The world of learning technology is changing rapidly. New tools appear regularly, each promising to disrupt the market and transform the impact learning has on an organization. Augmented reality and virtual reality promise truly immersive learning experiences. Artificial intelligence promises technology-generated learning paths and dynamically created content based on a wide range of data inputs, drawn from a Learning Record Store. Curation tools promise to provide order to learner-generated materials, and Learner Experience Platforms promise to wrap it all up in seamless user experience. Older technologies haven’t gone away either— traditional LMS and LCMS products continue to fiercely compete for their slice of the market as well.
Behind all of this lies two schools of thought on how learning works. One side holds that there is value in establishing set curricula through which employees work. This is often portrayed as the “old fashioned” way to do training. The other holds that employees should structure their own curricula, and learn what they want when they want, and where they want. This is portrayed as forward-thinking and is usually driven by newer technologies including crowd-sourcing and curation tools, learning record stores to hold and analyze data, and AI-powered LXPs to gently nudge learners toward their next learning experience. Marketing efforts tend to treat this old school/new school dichotomy as a stark choice between being a cutting-edge leader or an irrelevant dinosaur.
"As learning professionals our actions should be not be driven by the desire to appear to be forward-thinking or the lure of new technology, but by the strategic goals of the organization and the needs of the learner"
But a brief look at the learning technology landscape teaches us that we are not faced with an either-or choice. Despite the promises of new technology, the learning community is adopting them slowly. The percentage of learning leaders using traditional LMS technology is increasing, while new tools like curation and LRSs are either growing at a snail’s pace or even losing market penetration. Learners tell us that they like the idea of self-directed learning, but they like it better when it’s paired with guidance from someone they trust. They want to work at their own pace, but they still want their manager’s input on how to improve and what learning activities to spend time on.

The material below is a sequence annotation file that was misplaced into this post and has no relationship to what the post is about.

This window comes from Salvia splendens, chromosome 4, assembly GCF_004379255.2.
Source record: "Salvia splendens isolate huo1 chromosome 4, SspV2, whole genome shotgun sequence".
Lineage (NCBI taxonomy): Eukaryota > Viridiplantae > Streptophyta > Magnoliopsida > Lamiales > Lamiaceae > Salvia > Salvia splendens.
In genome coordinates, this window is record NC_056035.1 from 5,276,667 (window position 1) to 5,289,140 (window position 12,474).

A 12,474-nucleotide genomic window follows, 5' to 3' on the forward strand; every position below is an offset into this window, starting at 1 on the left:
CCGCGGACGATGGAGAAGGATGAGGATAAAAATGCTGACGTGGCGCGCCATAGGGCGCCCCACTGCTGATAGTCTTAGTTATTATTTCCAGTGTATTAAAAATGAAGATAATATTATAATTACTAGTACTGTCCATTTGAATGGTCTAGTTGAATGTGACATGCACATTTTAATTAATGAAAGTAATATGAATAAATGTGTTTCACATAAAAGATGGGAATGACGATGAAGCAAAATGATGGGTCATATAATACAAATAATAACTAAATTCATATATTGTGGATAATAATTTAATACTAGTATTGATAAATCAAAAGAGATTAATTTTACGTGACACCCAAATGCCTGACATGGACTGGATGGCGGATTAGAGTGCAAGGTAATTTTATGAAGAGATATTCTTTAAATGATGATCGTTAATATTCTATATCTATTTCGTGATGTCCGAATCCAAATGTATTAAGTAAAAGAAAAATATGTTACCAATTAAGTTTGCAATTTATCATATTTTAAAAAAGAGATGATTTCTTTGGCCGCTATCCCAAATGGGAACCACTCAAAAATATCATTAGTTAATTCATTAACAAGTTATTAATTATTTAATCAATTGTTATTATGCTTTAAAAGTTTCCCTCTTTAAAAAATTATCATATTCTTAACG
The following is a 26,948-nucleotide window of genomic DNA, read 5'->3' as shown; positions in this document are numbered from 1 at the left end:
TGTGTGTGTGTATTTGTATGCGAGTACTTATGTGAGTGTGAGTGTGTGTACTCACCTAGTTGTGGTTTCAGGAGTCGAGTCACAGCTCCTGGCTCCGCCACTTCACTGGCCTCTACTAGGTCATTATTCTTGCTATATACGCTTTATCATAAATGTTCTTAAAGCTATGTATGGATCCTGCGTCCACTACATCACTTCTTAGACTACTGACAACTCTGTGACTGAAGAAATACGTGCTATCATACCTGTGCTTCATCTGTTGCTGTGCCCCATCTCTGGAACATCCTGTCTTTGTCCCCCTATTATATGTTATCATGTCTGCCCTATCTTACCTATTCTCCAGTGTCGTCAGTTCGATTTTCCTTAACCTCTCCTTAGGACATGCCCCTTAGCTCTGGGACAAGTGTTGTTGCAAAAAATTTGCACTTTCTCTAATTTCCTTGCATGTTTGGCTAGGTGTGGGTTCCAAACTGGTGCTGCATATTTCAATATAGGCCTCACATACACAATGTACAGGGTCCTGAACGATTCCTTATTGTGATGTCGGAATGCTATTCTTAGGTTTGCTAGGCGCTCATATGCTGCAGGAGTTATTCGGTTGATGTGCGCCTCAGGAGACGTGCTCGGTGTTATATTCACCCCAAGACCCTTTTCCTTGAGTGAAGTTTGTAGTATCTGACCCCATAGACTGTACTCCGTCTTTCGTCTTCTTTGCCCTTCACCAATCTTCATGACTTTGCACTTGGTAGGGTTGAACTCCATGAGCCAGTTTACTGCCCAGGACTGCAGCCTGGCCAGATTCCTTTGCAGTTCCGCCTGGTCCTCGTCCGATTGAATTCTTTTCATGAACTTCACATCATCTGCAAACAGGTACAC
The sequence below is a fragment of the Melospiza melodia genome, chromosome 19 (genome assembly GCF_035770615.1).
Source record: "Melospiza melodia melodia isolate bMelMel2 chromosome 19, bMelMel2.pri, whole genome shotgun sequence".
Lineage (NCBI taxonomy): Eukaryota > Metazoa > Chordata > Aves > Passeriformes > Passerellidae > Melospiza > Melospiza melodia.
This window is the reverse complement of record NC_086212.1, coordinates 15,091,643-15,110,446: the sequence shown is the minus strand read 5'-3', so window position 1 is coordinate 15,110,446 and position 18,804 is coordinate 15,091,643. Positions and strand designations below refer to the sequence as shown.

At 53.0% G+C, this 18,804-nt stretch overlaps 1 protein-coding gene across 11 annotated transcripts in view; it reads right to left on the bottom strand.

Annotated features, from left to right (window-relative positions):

At best, the old school/new school dichotomy is misleading. At worst, it can do great damage to our training efforts. As learning professionals, our actions should be not be driven by the desire to appear to be forward-thinking or the lure of new technology, but by the strategic goals of the organization and the needs of the learner.
In fact, it’s very likely that both old and new school tactics will be necessary for your organization. If a large number of learners need to quickly master a new process or procedure, an ordered curriculum supported by an LMS might be the solution. If raising the skill level of a diverse workforce across a wide range of skills and capabilities is the goal, then carefully curated worker-generated content, supported by an AI-powered LXP might do the trick. Luckily, technology providers realize this, with LMS providers adding LXP-type functionality and vice-versa, and most providers seeking to be good citizens in a learning ecosystem consisting of multiple platforms.
While learning professionals struggle with the changing technology landscape, the learners themselves seem to have much less trouble. They seldom talk about great new technology. Instead, they talk about how their skills have increased, how their job is easier, and how they can better contribute to strategic goals. Learners intuitively understand that technology is merely a tool serving a bigger purpose. Learning professionals could benefit from their insight.